Silver drawing

My philosophy

There are two ways of creating violins: copying old originals or making new originals. I chose the latter. Violin making is creative work.

In order to design and make a fine violin it is important to know how to play. Contemporary musicians perform an unprecedentedly vast repertoire covering five centuries, each of which requires a different technique. When making a baroque violin, I optimise it for the repertoire of a specific performer and a specific era. When making a modern violin, I try to make it suitable for both contemporary and baroque music.

Violin making has existed for five centuries. To work within such a rich tradition implies understanding the philosophic and aesthetic values of predecessors, conforming to these values in my own work, and teaching them to the next generation of players and makers.

The Japanese poet and philosopher Matsuo Basho once said: “Seek not to follow in the footsteps of men of old; seek what they sought”. This is what I seek to do in my work.
I try to express music in the consonant (or dissonant) proportions of my instruments. If carefully designed, these proportions give rise to a musical instrument that shares the same values as music itself.

Violin making : creating originals

There was the time when the violin did not exist. It only appeared around the beginning of the 16th century, at a time when many new aesthetic and musical ideas were born, creating the need for new instruments, notably the violin.

The violin became popular in the circle of the rich and powerful, with the nobility and at the courts of Europe, and such instruments were in great demand, giving rise to the tradition of professional violin making. Of course, the early violin makers had no early examples to work from and thus experimented with an an entirely new class of instruments. As the early violin makers were working for the educated elite, with a given set of norms, the first violins had to conform to the then fashionable philosophical and artistic values.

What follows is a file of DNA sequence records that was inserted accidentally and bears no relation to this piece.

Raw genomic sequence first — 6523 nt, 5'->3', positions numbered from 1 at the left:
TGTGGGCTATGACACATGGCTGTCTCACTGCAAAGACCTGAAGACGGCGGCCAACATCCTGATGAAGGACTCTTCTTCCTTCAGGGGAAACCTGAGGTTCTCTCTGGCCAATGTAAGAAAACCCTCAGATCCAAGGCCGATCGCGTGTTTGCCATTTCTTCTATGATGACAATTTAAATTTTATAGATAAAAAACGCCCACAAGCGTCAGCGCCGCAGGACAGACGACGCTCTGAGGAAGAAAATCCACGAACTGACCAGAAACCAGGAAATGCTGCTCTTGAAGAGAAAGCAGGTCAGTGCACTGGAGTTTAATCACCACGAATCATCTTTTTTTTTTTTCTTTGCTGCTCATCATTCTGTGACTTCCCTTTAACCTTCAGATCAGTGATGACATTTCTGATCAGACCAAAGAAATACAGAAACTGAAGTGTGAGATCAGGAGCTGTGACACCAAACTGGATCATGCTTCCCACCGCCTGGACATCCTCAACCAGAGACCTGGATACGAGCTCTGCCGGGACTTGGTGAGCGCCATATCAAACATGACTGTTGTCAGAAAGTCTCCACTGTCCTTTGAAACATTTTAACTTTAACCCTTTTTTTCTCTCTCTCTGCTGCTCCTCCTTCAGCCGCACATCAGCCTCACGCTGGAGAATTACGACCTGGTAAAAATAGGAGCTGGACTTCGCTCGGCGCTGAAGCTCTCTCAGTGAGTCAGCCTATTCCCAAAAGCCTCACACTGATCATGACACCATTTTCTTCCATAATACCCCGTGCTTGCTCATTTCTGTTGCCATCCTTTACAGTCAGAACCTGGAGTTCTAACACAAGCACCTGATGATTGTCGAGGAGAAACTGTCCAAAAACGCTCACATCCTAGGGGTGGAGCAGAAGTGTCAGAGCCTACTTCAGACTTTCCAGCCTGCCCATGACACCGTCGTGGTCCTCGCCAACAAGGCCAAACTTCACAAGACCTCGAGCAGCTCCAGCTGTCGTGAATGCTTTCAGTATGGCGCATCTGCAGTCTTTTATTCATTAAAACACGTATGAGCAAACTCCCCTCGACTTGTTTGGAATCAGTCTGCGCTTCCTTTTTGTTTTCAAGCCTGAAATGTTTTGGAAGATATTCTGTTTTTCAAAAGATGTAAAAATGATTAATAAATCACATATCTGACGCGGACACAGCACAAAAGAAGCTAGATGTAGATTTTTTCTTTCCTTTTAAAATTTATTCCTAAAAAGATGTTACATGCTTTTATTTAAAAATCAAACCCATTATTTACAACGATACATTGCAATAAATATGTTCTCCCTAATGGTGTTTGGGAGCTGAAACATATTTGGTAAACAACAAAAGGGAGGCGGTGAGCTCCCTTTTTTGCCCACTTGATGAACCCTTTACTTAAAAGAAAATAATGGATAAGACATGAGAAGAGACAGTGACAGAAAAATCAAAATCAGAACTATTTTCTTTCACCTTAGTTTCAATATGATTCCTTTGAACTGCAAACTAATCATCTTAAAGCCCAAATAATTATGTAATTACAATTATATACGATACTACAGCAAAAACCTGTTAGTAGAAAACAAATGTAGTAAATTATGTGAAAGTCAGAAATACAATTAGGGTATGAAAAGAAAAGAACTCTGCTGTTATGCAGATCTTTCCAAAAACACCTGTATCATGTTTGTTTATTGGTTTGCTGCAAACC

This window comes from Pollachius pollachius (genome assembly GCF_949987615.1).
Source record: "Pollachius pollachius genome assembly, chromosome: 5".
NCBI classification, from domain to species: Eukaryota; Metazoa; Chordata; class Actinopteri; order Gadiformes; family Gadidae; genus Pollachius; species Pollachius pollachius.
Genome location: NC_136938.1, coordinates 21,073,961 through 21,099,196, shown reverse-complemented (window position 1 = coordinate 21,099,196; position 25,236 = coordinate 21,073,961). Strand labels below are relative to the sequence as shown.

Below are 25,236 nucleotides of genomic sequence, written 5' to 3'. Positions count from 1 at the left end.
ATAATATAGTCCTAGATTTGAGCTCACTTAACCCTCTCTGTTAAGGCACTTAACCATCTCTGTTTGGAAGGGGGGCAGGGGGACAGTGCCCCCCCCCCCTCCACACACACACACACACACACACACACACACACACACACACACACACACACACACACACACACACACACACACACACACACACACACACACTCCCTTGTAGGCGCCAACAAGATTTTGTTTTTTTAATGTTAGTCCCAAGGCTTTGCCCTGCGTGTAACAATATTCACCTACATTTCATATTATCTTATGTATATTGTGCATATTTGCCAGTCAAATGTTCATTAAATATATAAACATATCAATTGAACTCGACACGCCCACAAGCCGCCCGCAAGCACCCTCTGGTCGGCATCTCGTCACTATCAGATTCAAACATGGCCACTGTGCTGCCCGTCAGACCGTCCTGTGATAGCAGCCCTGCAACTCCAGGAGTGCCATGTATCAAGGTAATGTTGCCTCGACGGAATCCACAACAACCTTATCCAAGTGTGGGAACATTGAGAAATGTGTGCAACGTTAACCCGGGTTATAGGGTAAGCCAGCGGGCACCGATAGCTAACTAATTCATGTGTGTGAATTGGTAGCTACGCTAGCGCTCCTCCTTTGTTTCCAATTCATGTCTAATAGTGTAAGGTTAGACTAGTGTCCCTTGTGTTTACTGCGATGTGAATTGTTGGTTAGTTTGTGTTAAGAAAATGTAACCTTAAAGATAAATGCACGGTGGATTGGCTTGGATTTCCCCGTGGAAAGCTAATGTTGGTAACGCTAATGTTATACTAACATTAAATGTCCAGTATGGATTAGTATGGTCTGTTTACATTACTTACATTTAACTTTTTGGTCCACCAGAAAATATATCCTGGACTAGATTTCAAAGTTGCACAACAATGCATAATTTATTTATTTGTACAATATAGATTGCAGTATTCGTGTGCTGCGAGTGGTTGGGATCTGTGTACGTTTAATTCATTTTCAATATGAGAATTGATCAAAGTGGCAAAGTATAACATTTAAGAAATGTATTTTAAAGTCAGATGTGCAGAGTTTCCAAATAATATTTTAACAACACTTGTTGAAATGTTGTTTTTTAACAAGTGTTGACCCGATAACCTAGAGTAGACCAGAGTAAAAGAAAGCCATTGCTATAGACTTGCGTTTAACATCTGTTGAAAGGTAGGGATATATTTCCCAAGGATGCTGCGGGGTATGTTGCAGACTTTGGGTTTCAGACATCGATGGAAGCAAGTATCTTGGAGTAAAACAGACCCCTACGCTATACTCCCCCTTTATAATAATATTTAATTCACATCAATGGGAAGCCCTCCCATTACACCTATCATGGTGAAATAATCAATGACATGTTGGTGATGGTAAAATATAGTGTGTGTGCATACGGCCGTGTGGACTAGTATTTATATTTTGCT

The violin shared the aesthetic and philosophical features of the art of the early 16th century, combining the rediscovered culture of Ancient Greece and Rome, and the later, purely baroque trends. It was a time of widespread debate about the hierarchy of the arts, with music firmly at the top. Architects and painters alike considered that their art had to be established on the same foundation as music: harmony. Architect Alberti wrote that to bring an architectural concept to perfection, it is necessary to verify its harmonic proportions, even with the help of musicians, whom he considered the true experts of this type of proportions. Vitruvius dedicated one of his ten books on Architecture to the harmonic proportions, pointing out that these laws are used by the skilled makers of musical instruments in order to bring them to the perfection. Similar ideas are expressed in relation to violins and other musical instruments by Mersenne in the 17th and by Nassarre in the 18th century.

The first Italian treatise on violin making was written by Antonio Bagatella and published in 1782. It proves that the ideas of Vitruvius, Alberti, Mersenne and Nassarre had been forgotten by the end of the 18th century, even in Italy. Violin makers in the 19th-20th centuries were mainly making copies of instruments from the 17th and 18th centuries. It was the beginning of an inevitable decline: the art of violin making became an mere trade, and even worse -it lost its former link to the art and ideas that gave birth to the violin.

Great artists past and present have always been aware of the roots of their art, which enabled them to grow new ideas. Leonardo da Vinci said that the art of paining declines and dies when painters have no other source of inspiration than existing earlier paintings. He rejected the norm of his time, which was the  copyist approach, conforming to the strict canons of earlier centuries. We see the same trend in contemporary violin making, where making copies is the norm, and making originals, the exception.

I have dedicated my life to the study of the violin’s early history. I study the principles of violin design, the evolution of the violin resulting from the development of the repertoire and playing techniques.
It is a story of compelling beauty and power, in which I try to find my own place
as violin maker.